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Seen in Shanghai: Driving omnichannel connections at retail

17 Jun 2019 / By: Meaghan Werle

As the path to purchase becomes increasingly complex in China, retailers are ultimately looking to connect with shoppers both online and offline. In stores, signs for online-to-offline (O2O) services are widespread, highlighting the breadth of the assortment that shoppers can pick from stores and have delivered in 30 minutes (Figure 1).

Figure 1. RT-Mart Messaging Educates Shoppers on How to Buy the In-Store Assortment Online for Delivery

Source: Kantar

O2O capabilities are especially on display in Alibaba’s Hema format, where an overhead conveyer belt transports online orders through the store to its delivery distribution center. At the shelf, signs communicate free 30-minute delivery, available to shoppers within a 30-kilometer radius of the store. For frozen products in particular, Hema highlights how it uses a special refrigerated box to reassure shoppers that their ice cream will not melt on the way (Figure 2).

Figure 2. Signs Advertising 30-Minute Delivery at Hema

Source: Kantar

Retailers also create incentives for shoppers to download apps and use certain mobile payment providers to access specific discounts and fulfillment options. Hema, for example, rewards shoppers for adding 1,000 yuan to their Alipay accounts with 40 yuan back in its app (Figure 3). Promoting the use of digital tools in store enables retailers to monitor their shoppers’ activity across various online and offline touchpoints.

Figure 3. Hema (left) and Yonghui Promote (right) App Use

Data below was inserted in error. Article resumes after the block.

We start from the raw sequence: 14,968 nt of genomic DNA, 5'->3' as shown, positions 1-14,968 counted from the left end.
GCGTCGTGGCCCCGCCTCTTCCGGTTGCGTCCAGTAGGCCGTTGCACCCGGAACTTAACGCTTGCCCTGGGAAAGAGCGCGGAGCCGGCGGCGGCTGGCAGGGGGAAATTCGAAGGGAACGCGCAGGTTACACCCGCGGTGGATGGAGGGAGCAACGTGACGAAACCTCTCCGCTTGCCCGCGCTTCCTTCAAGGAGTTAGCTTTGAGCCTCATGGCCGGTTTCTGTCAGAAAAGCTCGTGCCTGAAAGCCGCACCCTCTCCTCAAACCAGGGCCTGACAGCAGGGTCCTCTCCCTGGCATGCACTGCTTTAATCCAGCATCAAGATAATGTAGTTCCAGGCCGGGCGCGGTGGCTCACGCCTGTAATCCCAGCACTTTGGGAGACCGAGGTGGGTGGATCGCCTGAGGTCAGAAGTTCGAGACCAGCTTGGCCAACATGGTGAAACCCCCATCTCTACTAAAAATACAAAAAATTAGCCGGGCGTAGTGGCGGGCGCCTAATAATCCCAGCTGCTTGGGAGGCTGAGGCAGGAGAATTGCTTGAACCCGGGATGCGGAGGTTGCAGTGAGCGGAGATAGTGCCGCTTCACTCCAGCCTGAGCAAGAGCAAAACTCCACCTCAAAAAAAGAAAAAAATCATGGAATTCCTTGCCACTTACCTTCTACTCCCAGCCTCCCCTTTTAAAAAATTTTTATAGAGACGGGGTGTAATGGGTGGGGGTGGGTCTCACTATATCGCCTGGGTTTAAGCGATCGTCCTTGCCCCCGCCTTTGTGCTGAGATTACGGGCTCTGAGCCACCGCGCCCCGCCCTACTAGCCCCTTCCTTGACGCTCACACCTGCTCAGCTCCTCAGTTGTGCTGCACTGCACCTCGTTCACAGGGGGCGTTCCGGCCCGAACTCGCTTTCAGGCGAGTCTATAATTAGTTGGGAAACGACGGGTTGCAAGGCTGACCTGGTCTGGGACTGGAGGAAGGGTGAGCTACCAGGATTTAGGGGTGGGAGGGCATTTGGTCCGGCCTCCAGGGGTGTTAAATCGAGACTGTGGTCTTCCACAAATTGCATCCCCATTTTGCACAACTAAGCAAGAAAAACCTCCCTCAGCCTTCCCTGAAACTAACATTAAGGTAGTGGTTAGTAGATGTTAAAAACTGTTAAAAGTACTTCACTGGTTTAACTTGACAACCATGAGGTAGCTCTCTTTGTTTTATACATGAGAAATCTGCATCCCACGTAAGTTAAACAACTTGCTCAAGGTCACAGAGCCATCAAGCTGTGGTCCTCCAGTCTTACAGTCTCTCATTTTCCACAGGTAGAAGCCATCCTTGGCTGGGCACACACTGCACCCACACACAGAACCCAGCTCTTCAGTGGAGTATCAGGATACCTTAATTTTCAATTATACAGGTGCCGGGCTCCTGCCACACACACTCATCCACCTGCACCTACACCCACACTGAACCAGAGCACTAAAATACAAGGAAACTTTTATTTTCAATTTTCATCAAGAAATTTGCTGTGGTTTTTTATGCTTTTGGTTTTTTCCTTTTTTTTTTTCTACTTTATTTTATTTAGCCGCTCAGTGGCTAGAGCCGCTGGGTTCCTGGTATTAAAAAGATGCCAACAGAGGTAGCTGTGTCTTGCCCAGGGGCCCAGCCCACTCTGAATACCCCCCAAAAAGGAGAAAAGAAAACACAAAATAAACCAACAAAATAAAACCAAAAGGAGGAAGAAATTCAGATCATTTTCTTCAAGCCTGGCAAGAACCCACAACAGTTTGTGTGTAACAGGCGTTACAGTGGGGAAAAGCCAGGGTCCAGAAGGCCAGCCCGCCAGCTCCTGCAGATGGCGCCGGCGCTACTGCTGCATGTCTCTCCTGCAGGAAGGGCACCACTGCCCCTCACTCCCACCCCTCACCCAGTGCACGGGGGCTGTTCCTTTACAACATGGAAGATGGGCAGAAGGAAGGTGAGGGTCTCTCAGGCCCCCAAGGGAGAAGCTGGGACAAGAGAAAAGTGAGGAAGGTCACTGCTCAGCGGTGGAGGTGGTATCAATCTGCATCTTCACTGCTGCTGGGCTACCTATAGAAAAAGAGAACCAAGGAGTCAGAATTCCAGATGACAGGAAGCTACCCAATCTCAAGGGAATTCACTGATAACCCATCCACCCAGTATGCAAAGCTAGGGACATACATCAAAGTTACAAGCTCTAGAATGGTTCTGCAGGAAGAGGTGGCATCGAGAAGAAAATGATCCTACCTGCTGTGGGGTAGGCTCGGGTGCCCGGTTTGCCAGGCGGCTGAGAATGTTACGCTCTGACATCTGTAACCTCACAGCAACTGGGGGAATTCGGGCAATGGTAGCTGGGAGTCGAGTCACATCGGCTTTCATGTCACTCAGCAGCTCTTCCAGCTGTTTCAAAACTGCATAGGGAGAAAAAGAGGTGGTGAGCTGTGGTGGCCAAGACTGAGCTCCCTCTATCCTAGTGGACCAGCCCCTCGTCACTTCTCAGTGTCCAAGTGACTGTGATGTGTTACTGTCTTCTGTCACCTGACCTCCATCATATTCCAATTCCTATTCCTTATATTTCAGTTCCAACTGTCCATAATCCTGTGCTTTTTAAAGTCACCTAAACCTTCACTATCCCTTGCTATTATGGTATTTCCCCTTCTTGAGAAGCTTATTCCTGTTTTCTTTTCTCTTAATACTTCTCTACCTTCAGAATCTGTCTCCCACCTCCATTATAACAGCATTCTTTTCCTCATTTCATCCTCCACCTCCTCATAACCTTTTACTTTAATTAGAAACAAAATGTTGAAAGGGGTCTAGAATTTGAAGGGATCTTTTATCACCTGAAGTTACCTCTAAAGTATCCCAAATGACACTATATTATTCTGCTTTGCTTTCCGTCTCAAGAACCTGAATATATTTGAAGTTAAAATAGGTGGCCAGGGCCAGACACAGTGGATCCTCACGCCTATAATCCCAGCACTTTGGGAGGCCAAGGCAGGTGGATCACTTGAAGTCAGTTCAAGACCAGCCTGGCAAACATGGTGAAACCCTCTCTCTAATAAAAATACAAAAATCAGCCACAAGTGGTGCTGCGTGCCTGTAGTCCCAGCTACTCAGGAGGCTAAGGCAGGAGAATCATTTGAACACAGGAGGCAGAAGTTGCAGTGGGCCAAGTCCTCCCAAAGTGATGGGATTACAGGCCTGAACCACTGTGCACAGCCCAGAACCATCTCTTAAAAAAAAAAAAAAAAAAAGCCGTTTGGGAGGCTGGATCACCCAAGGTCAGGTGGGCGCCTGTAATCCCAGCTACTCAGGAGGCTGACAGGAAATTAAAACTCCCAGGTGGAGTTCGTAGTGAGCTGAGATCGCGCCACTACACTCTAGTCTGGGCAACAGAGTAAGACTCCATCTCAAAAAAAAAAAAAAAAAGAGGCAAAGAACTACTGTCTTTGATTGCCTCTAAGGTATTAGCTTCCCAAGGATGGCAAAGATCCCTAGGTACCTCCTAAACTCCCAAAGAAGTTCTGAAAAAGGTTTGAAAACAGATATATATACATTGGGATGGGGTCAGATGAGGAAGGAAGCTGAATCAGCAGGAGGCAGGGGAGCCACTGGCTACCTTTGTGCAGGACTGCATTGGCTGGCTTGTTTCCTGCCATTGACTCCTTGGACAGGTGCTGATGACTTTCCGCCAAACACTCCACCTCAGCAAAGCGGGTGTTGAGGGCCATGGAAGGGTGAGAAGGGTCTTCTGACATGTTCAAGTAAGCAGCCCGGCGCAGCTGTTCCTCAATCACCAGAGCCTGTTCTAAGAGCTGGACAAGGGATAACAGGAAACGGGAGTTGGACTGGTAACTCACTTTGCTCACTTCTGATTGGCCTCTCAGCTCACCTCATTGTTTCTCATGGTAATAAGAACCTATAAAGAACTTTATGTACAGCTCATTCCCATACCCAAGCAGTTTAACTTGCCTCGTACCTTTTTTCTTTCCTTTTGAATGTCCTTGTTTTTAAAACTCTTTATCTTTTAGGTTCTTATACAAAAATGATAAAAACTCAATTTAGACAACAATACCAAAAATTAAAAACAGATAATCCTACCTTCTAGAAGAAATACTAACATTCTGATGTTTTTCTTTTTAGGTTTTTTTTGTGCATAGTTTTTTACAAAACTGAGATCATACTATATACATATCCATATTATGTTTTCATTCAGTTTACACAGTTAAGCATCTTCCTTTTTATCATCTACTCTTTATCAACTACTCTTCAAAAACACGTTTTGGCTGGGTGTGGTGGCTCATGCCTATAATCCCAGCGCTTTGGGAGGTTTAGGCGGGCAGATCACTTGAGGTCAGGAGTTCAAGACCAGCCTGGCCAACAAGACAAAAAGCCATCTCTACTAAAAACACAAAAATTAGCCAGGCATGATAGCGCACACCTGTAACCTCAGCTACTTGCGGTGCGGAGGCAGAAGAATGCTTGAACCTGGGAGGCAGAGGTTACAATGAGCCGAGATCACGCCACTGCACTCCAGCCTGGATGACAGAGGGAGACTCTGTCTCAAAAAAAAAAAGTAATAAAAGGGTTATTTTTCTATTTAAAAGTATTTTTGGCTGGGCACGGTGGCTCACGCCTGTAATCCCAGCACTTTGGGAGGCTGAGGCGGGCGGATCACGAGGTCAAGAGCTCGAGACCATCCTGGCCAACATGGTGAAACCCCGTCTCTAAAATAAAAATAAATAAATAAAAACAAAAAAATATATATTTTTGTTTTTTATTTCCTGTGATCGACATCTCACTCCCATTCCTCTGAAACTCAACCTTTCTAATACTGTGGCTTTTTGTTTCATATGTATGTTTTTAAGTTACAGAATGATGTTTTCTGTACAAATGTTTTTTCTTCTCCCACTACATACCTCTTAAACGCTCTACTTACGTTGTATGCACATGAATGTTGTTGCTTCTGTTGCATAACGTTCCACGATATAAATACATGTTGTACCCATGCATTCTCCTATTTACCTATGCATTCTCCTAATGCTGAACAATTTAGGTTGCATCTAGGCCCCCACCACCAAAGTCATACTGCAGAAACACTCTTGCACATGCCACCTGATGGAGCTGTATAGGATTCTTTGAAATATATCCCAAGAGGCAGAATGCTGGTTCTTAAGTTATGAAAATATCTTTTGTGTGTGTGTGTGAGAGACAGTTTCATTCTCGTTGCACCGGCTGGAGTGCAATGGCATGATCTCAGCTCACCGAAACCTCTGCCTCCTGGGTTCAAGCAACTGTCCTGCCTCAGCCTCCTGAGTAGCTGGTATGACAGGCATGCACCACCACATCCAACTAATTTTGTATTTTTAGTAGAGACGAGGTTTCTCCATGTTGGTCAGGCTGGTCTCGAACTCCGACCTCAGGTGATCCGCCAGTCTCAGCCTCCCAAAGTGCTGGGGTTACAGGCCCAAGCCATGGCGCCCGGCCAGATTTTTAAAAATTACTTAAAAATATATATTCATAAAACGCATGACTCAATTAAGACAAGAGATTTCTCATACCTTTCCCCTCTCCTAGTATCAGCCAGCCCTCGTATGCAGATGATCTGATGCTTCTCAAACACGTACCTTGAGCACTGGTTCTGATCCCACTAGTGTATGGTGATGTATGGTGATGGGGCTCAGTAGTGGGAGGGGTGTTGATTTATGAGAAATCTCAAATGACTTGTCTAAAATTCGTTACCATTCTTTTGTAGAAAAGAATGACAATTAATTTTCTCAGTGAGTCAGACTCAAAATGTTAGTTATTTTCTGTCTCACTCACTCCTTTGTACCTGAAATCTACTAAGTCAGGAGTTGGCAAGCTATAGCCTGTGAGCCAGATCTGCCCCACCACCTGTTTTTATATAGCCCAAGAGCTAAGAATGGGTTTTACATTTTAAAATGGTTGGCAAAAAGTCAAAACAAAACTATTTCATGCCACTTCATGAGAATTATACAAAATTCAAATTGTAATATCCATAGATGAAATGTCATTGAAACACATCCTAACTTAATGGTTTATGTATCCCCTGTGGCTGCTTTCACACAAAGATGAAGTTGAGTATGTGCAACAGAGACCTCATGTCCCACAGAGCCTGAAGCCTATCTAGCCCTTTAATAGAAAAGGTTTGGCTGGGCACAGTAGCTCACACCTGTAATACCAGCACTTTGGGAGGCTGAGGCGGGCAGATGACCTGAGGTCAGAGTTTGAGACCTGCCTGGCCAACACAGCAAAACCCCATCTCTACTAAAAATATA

Source: Kantar

Retailers can leverage this trove of data to gain granular insight into the lifestyle habits of their audience. Alibaba, for example, assigns users a “Uni-ID” that integrates all their relevant data points across Alibaba’s different platforms, such as Taobao, Tmall, and Hema stores.

Alibaba has now aggregated this data into its Strategy Center, a tool that empowers category captains to gain a better understanding of their shopper and competitive dynamics. Through sales tracking and shopper segmentation, brands can leverage Alibaba’s data to make more informed business decisions on new product innovation, media investment, personalized targeting, consumer experience management, and other areas. Alibaba’s positioning as a data company is also on display in stores like RT-Mart, which has curated aisles based on items that are popular in that area on Tmall (Figure 4).

Figure 4. Tmall Section in RT-Mart


Source: Kantar

Kantar Point of View

Though the U.S. has more restrictive barriers around data integration than China does, retailers and brands can still apply the following learnings from this advanced market to their U.S. omnichannel strategies:

  • Create incentives for omnichannel shopping by designing promotions that reward shoppers for desired behavior. The store can serve as a billboard for online shopping services, and digital touchpoints can be used to drive traffic to brick-and-mortar locations.
  • Leverage online data to curate the assortment to the demands of local shoppers. Doing so will maximize the store’s shelf productivity.
  • Expect retailers to allocate more store space for online order fulfillment. Retailers will need a more efficient picking process for delivery services, one that does not detract from the in-store experience.  

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For more information, please contact:

Meaghan Werle, Principal Analyst


Meaghan Werle

Meaghan Werle
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